In the movie Eat, Pray, Love Elizabeth Gilbert is portrayed as someone who has a tendency to distance herself from real intimacy in a romantic relationship because she’s afraid she will dive in so deeply that she all but disappears.

It’s a tendency many of us have in common with her.

Why do we want intimacy so badly, yet back away from it when it becomes available—especially if it gets intense?

From the moment we enter the world there are two powerful pulls that act upon us. At different points in our development one may be stronger than the other, but then the other reasserts itself.

One of these pulls is a desire to belong, be a part of, experience connection. We don’t like to feel we are all alone. Especially, we don’t like feelings of anything that smacks of abandonment.

Ironically the other pull is toward separateness, individuality, independence. We don’t want to feel we are being forced to conform, fit in, and therefore place ourselves at risk of losing ourselves in a relationship.

We want to chart our own course, make our own decisions, not submit to someone else’s will for us.

There’s never a time in our life when these two pulls aren’t active. The trick is to get them in balance so that one doesn’t exclude the other.

To be ourselves without apology and yet be connected closely in relationships with our family, friends, and perhaps a romantic partner is what all of us deep down long for.

Getting to the place we can tolerate both closeness and autonomy, without one or the other overwhelming us, isn’t so easy. It can be a lifetime journey—or more.

We emerge from a universal oneness. But once individualized in this way, our unique expression of consciousness will never again merge back into the whole as if it hadn’t ever existed.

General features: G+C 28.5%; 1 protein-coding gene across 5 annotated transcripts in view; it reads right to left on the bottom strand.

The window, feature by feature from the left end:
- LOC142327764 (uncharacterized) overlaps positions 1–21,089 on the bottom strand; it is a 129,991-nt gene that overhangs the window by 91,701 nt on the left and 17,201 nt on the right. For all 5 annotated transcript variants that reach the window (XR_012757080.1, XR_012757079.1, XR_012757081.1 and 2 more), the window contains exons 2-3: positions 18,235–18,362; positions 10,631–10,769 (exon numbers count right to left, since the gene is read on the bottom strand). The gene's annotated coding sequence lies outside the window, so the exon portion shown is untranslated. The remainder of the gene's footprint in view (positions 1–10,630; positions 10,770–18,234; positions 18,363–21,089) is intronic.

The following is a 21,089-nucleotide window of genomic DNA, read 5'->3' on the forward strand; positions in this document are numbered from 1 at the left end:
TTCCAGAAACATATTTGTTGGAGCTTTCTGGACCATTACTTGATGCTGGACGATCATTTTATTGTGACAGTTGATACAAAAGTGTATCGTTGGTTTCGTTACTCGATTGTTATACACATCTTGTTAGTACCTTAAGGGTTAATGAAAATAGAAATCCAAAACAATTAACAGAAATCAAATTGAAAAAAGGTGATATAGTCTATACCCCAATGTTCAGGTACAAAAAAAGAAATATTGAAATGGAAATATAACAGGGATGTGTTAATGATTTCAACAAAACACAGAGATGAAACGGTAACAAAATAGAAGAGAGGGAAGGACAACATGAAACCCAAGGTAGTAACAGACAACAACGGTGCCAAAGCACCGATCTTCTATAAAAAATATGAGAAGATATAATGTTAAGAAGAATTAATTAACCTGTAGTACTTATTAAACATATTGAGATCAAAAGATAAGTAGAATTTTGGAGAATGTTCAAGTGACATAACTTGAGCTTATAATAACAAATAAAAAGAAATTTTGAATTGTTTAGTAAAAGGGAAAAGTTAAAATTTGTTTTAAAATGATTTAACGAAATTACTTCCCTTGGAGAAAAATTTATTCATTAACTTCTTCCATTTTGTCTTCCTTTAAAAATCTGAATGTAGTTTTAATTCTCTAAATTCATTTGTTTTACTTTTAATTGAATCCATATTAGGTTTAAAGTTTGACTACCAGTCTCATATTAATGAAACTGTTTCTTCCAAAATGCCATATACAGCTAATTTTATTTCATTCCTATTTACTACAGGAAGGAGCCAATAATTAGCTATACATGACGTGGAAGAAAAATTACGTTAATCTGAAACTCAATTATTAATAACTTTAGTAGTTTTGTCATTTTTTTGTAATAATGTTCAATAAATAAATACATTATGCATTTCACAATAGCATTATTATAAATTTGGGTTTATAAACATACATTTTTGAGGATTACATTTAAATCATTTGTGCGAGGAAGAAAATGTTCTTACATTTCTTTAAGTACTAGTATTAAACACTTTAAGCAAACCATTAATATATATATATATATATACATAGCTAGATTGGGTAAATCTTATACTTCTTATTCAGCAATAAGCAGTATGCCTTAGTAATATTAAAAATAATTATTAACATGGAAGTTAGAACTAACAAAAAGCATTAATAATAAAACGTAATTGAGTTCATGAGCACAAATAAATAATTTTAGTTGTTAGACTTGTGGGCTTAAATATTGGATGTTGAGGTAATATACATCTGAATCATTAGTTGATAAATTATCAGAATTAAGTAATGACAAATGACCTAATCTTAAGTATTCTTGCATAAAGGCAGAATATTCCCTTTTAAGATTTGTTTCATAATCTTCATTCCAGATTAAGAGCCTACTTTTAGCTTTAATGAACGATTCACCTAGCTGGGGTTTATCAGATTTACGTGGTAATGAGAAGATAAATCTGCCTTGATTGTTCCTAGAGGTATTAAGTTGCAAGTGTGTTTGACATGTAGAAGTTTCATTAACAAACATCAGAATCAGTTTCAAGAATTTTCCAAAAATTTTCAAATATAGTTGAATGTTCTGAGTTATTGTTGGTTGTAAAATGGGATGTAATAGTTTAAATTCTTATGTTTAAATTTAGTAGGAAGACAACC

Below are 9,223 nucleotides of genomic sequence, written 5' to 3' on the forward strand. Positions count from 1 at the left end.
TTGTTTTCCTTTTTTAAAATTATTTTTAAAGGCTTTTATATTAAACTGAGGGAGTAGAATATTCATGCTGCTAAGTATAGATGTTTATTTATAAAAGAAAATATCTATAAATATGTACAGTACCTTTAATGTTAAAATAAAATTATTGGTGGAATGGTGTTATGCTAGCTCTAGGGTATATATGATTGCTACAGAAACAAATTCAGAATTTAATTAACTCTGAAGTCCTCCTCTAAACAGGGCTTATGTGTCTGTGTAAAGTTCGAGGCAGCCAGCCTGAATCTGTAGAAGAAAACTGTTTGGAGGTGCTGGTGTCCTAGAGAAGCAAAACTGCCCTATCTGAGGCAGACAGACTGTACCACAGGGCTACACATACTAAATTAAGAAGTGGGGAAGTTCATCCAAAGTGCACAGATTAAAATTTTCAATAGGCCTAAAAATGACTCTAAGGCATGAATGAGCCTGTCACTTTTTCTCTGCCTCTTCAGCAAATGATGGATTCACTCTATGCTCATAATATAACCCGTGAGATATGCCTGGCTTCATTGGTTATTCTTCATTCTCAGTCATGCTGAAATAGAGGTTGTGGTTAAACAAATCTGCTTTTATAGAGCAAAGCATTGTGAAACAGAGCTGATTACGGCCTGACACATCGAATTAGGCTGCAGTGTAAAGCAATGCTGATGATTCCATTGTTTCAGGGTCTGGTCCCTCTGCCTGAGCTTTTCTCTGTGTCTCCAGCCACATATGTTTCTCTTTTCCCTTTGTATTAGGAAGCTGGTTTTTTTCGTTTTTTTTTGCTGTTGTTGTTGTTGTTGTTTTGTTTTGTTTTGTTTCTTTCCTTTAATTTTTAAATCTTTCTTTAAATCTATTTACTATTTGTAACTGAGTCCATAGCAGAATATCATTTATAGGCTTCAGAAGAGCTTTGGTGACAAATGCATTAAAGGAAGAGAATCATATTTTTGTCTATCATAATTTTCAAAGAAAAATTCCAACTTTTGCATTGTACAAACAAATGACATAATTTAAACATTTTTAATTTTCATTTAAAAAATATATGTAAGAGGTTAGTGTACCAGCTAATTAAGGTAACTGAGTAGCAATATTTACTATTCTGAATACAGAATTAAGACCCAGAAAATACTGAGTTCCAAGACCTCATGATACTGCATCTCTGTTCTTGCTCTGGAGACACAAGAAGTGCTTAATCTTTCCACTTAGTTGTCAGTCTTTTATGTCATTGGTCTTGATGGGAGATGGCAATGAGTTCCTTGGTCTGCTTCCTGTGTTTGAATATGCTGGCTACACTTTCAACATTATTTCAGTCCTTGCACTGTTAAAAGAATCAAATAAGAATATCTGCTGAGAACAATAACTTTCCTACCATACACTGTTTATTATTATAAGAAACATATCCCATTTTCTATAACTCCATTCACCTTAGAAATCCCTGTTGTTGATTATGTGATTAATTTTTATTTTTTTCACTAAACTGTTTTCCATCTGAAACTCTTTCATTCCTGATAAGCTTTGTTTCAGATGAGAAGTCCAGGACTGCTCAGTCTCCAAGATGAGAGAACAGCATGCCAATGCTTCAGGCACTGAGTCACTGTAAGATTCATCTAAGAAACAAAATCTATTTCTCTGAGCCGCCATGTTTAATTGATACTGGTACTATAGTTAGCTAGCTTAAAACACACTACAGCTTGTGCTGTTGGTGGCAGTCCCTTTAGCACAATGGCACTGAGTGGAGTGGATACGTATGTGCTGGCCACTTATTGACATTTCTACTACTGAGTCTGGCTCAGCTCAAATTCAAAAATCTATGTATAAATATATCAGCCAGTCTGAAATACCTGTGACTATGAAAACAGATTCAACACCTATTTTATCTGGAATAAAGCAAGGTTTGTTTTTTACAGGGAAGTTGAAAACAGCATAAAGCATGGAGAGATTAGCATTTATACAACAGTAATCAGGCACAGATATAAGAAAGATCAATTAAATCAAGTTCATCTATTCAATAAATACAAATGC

There will be a oneness in our future. But it will be a oneness in which the many individualized expressions of consciousness have learned how to be themselves without losing themselves in the interweaving of their lives with everyone else—without what’s special about them becoming submerged in the oneness.

All the relationships we enter into during our lifetime on this planet might be viewed as practice for not losing ourselves in the way Liz Gilbert did and so many of us do.

In other words, relationships of every kind—and especially romantic relationships and those with close family—are the scaffolding that enables us to construct a solid non-egoic self that is strong enough to be itself without being taken under by the whole.

When we don’t have to either hold back or pull away to maintain our sense of who we are, but can be fully ourselves and stay tightly connected, we are getting the idea of what this whole life journey is about: the one and the many, united in a universal oneness that manifests the infinite variety of the divine Presence.

Author's Bio: 

David Robert Ord is author of Your Forgotten Self Mirrored in Jesus the Christ and the audio book Lessons in Loving--A Journey into the Heart, both from Namaste Publishing, publishers of Eckhart Tolle and other transformational authors. He writes The Compassionate Eye daily, together with his daily author blog The Sunday Blog, at